July 23, 2018

Campus Chaplaincy for a Multifaith World

Campus Chaplaincy for a Multifaith World

Rabbi Nancy Fuchs Kreimer, Reconstructionist Rabbinical College

Funded by the Henry Luce Foundation

In November 2016, the Henry Luce Foundation announced that the Reconstructionist Rabbinical College would receive one of the six inaugural grants from the Luce Fund for Theological Education to support an innovative program — Campus Chaplaincy for a Multifaith World.

The program is an outgrowth of RRC’s work in 2013-2016 to create a new model for multifaith encounter: Cultivating Character: A Conversation across Communities. In a series of retreats with veteran and emerging religious leaders, we explored how sharing spiritual practices for the cultivation of character can be a rich entry point for learning about each others traditions and ourselves. Participants told us that this model powerfully supplemented other modes of interfaith encounter: text study, theological dialogue, social action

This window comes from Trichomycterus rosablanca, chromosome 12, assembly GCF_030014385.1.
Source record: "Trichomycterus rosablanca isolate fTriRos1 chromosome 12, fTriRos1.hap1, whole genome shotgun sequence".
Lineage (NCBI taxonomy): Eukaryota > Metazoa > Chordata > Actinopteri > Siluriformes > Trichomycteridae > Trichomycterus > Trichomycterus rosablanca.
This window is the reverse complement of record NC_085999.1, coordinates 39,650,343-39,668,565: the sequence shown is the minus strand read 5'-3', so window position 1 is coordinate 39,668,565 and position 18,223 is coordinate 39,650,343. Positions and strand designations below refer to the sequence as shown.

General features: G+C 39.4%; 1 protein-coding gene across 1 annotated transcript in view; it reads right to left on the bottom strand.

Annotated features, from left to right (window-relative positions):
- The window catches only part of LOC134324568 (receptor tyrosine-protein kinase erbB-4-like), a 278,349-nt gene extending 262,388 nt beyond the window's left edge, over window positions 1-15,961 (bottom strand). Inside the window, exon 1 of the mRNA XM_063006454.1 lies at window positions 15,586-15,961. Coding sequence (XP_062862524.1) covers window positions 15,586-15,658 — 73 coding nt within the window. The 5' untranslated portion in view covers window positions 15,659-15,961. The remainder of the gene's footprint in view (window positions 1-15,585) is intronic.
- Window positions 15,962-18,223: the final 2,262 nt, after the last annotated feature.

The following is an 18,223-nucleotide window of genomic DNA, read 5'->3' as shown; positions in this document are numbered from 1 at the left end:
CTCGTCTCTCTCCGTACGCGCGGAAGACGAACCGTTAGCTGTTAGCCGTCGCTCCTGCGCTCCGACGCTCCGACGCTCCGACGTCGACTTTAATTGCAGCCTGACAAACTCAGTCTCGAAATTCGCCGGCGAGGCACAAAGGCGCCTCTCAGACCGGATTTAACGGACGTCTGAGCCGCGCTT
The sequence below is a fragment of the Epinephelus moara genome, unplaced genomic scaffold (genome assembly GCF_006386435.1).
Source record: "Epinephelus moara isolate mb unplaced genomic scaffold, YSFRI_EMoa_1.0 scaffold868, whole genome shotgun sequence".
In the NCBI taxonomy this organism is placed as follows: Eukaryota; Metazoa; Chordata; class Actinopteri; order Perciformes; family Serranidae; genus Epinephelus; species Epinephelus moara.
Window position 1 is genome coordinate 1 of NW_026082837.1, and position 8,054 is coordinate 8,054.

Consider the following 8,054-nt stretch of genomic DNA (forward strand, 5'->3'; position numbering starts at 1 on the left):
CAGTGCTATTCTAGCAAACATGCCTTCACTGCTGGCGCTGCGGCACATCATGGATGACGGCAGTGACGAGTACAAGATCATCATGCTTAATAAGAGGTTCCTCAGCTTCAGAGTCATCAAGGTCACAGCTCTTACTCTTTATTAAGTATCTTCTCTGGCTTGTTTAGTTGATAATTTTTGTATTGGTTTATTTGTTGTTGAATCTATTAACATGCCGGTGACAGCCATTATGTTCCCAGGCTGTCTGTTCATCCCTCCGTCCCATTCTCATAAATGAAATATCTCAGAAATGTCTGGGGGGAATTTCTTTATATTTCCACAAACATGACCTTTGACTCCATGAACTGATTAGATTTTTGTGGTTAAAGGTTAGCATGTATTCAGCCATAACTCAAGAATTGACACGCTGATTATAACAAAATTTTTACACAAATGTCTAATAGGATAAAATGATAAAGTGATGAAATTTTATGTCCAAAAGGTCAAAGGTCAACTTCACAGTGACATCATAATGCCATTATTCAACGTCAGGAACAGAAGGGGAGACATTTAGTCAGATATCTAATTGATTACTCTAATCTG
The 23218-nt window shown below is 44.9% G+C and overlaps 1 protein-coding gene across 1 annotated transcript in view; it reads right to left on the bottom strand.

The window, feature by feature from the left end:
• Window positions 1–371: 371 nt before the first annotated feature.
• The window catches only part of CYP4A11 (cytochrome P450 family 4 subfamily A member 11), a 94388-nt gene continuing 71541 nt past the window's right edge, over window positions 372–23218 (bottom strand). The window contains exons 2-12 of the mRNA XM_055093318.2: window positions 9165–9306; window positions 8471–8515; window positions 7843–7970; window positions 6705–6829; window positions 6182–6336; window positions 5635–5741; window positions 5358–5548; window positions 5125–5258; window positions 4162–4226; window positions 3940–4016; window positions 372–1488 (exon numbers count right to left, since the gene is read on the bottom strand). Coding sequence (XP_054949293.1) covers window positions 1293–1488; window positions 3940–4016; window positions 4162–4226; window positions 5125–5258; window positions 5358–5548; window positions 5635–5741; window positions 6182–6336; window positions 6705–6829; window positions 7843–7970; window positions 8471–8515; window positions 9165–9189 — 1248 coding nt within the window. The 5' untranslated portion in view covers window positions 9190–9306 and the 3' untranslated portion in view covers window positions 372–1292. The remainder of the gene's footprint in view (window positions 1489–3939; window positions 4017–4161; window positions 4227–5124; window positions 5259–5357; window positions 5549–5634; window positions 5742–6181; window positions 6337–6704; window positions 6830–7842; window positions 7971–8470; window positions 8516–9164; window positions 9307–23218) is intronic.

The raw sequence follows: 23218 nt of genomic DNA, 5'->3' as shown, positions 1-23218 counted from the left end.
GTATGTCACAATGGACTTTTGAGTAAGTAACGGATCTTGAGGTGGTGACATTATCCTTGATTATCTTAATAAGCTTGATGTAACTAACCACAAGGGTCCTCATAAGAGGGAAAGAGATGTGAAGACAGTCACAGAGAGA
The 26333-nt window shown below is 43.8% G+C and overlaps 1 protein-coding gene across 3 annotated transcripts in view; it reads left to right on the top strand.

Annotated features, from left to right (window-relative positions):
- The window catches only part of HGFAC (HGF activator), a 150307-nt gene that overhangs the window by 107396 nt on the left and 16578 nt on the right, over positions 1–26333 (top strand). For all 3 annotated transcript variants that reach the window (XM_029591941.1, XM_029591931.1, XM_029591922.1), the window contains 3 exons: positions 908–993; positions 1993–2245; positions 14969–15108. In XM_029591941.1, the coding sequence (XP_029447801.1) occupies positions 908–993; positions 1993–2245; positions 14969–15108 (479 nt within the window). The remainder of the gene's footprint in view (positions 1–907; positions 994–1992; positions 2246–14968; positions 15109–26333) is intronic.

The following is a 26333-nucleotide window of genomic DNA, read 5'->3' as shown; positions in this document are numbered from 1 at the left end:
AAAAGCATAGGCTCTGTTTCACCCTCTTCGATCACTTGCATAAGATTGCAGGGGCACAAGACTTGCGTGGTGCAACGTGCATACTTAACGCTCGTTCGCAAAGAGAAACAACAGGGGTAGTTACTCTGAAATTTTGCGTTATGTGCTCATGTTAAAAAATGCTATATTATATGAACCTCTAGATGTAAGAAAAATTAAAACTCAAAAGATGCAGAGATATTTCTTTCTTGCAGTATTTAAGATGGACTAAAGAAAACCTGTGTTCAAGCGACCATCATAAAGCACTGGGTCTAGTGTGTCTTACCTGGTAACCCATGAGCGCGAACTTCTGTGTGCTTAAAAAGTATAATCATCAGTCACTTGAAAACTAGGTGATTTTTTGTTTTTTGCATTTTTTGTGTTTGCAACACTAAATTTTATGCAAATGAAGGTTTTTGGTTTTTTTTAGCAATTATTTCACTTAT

Campus Chaplaincy for a Multifaith World applies that model to a specific population — campus chaplains and religious advisors. The goal is to increase the capacities of chaplains of many faiths to nurture and deepen their own moral and spiritual lives; to build relationships with one another; and to encourage productive conversations across differences on college campuses.

We have learned that the audience for this project includes not only campus chaplains and religious advisors but also student life professionals, professors and many others concerned with the spiritual and ethical lives of college students.

We have also learned that religious diversity is just the beginning. Students find themselves challenged by fraught encounters across many divides–including race, politics, gender, sexual orientation, and social class. These are years when students encounter more diversity than ever before in their lives, and perhaps ever again. Doubling down on virtues and values, building connections across divides and promoting spiritual practices that can sustain us are needed now more than ever.

Adapted from the project’s About page, here.